by Judy Newman with Alexie Basil
I only wore saddle shoes, Keds, and other sensible Thom McAn oxfords until I was liberated in junior high. Then, for some (arbitrary!?) reason, my parents decided I could handle wearing loafers and yellow go-go boots and generally allowed me more control over what I wore on my feet.
I have no idea why the type of shoe I wore mattered so much to my parents. I have a vague notion that, as with holding me back from trading in my coke-bottle glasses for contact lenses until I was 16, they believed insisting I wear not-so-flashy footwear would indicate I was a serious student focused on my studies more than my appearance or fashion.
When I look back on the ’70s, shoe fashion—clogs, wedges, platforms, and go-go boots like my yellow ones—was definitely part of the way we expressed ourselves.
Scholastic’s corporate offices in SoHo, New York City, sit almost equidistantly between a huge Adidas megastore and a huge Nike one. Across the street is a (two-story) Converse store, and down the block is Supreme. As anyone who is breathing, teaching, or reading children’s books these days knows, sneakers are huge.
You might remember this photo from an earlier Life of a Reader post, "Toys: When You Gotta Have 'Em." It shows the line for a sneaker release at the nearby Supreme store. As impressive (and intimidating!) as it is, this is definitely not a fluke or exclusive to New York City.
The shoe craze is a nationwide phenomenon. I think it may have to do with so many amazing professional athletes and celebrities releasing their own lines of shoes, but maybe the deep appreciation for shoes came first. I’m sure some sociologist has studied what trends in shoes mean for our culture and how they came about, and I’d love to learn more.
When we think of “innovation,” at least for me, shoes aren’t the first thing to come to mind. But this week, Alexie told me that Nike released new shoes late last year that lace themselves. They haven’t gone nationwide yet, but luck would have it that one of the two exclusive retailers is the SoHo shop down the block from us. Maybe I will go down there at lunch to see what all the hype is about.
Trying to stay on top of things, I subscribe to Sneaker News, and there were a few big shoe stories over the past few weeks. Additionally, a Japanese auto company designed a vacuum shoe that lets you clean as you walk. In the near future, “smart” running shoes will be able to help you stay healthy and train more efficiently. And then, of course, at the recent Golden Globes, there was a lot of talk about what shoes the stars were wearing.
In addition to huge sneaker manufacturers, we have tons of other shoe stores in our Scholastic neighborhood, including Prada, who is showing stunningly high heels right now; Clarks, who has been consistently making “modern classics” since 1825; and Foot Locker, Cole Hahn, and Camper. Honestly, you do not have to go far to get anything for your feet. Scholastic moved to this location in 1993, shortly after I came to the company, and it has taken me writing this post to realize that our neighborhood formerly known for artists’ lofts and galleries is now filled with footwear stores!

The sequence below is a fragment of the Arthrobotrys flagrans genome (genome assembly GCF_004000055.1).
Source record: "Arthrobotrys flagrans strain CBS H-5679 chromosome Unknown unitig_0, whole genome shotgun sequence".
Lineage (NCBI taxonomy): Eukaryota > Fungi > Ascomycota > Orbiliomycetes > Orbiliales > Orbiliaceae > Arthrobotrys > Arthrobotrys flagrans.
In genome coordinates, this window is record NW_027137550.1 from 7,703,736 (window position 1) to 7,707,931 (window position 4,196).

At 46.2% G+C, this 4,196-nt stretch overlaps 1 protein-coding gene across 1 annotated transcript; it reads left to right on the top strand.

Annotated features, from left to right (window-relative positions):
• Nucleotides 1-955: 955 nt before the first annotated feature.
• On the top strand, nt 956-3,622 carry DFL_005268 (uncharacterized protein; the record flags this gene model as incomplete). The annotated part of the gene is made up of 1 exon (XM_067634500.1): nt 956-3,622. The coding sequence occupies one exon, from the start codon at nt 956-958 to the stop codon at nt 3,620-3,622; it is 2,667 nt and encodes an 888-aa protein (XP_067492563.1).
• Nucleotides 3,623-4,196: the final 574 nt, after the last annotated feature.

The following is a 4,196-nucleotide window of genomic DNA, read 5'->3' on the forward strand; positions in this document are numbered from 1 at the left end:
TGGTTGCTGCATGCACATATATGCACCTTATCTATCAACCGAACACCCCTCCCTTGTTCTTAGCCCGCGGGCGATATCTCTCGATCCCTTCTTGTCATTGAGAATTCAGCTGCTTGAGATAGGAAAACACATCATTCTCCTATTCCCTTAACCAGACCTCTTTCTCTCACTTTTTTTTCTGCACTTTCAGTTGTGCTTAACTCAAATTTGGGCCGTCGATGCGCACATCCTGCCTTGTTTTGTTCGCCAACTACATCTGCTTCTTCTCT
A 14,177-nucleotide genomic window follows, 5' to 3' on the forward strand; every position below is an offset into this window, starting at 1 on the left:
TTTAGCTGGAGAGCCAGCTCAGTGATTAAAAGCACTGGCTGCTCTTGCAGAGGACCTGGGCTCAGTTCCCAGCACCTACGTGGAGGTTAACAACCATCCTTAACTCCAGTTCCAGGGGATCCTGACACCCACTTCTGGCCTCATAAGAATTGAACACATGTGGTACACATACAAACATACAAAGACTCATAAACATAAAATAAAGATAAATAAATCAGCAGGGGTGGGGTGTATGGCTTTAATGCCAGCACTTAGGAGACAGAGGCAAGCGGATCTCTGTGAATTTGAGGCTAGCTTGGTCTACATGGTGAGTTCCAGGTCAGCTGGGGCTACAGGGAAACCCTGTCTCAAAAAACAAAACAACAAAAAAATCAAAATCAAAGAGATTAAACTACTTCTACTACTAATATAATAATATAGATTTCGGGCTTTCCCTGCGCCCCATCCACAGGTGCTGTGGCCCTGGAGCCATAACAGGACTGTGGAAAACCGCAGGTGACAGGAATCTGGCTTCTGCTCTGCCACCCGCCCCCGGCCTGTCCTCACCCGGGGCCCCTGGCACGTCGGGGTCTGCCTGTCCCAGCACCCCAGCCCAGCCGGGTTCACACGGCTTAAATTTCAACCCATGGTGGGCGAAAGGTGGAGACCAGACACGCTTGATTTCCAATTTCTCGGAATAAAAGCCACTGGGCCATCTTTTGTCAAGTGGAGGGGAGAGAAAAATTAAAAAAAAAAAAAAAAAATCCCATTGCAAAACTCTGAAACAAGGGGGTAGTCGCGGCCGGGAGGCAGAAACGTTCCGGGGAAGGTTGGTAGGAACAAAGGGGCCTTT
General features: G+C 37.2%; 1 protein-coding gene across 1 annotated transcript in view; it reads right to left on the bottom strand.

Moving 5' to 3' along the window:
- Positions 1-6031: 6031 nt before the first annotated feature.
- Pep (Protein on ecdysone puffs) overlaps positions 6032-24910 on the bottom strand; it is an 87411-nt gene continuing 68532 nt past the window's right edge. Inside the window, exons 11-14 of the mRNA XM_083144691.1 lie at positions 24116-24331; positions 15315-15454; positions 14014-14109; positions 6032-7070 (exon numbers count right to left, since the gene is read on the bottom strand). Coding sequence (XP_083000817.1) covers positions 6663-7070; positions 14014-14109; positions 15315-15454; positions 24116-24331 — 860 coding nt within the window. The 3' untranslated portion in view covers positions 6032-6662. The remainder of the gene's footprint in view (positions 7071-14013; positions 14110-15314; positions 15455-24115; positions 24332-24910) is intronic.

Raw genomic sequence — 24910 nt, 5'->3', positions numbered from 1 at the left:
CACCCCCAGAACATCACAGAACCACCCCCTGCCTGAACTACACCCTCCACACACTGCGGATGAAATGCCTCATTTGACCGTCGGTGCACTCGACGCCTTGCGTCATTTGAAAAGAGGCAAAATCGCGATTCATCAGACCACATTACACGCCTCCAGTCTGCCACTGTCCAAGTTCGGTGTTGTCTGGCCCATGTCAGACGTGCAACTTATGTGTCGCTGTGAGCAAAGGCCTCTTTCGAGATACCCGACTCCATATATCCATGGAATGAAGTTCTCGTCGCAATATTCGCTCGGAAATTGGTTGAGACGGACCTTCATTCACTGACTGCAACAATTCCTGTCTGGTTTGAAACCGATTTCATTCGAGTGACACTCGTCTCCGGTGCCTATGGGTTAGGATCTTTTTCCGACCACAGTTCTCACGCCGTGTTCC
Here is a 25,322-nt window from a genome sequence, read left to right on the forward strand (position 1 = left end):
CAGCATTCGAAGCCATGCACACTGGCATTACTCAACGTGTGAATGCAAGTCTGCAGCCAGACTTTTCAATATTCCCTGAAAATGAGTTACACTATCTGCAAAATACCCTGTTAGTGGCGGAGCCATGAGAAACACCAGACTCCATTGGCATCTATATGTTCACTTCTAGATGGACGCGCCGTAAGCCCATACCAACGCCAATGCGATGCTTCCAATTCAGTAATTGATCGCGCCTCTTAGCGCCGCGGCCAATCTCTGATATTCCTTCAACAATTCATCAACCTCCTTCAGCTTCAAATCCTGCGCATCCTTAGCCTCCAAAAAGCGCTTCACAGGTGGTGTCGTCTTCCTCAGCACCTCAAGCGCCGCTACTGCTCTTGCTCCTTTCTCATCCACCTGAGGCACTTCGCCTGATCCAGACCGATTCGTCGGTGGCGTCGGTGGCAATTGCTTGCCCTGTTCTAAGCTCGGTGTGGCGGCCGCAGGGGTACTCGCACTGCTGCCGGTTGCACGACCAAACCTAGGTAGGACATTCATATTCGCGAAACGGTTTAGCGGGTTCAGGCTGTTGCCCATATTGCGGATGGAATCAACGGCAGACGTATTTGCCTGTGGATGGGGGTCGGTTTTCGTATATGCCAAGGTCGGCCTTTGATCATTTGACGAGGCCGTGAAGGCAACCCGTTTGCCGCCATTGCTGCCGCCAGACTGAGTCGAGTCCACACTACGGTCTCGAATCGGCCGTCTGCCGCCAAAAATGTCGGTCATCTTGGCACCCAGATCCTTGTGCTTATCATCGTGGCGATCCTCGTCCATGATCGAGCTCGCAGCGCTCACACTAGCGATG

I asked my friend and colleague David Vozar if he had any memories about shoes, and this is what he told me:
“I think I was around nine or ten. I remember picking up one of my biggest presents on Christmas morning with dreams of robots or trucks. As I unwrapped it, my dreams were dashed. It was a shoe-shine kit. My initial reaction was something like, ‘What a horrible gift this is for a kid!’
“I put the wooden box aside, and it sat in the corner of my room for months until I actually opened it. The box itself was a stand for my shoe, and inside was a polishing cloth, a brush, a buffer, and some polish—black and brown. I figured out how to open the can of polish after a few minutes, and the smell hit me. I LOVED THAT SMELL! I immediately took out my shoes and brushed them, applied polish, and buffed them to a bright sheen. I am not sure what ever happened to that kit, but I do remember that it outlived almost all of my toys from that Christmas.”
Of course, like everything we write about in Life of a Reader, shoes play an important role in children’s literature. Here is a fun fact: the first book to prominently feature shoes was The History of Little Goody Two-Shoes, published by John Newbery (for whom the medal is named!) in London in 1765.
Pop quiz! Can you match these iconic shoes to their respective stories? Write your answers on our Facebook wall, or tweet at us (@ScholasticClub)!
Here are some books available through Scholastic Reading Club that feature shoes in one way or another.
This old woman owns perhaps the largest pair of shoes on the planet—one being her house and the other being her car! They may not match, but they both come with their own little tricks. The houseshoe, for example, comes equipped with a slide and swing and is made of beautiful multicolored bricks. The carshoe is sports-car red with bright yellow wheels and can comfortably seat ten kids, a couple of animals, and an old woman—but make sure it’s running first!
A classic twist on a centuries’ old, much harsher rhyme, this picture book stars a cute, sweet old woman who never gets angry but instead lovingly “makes do.”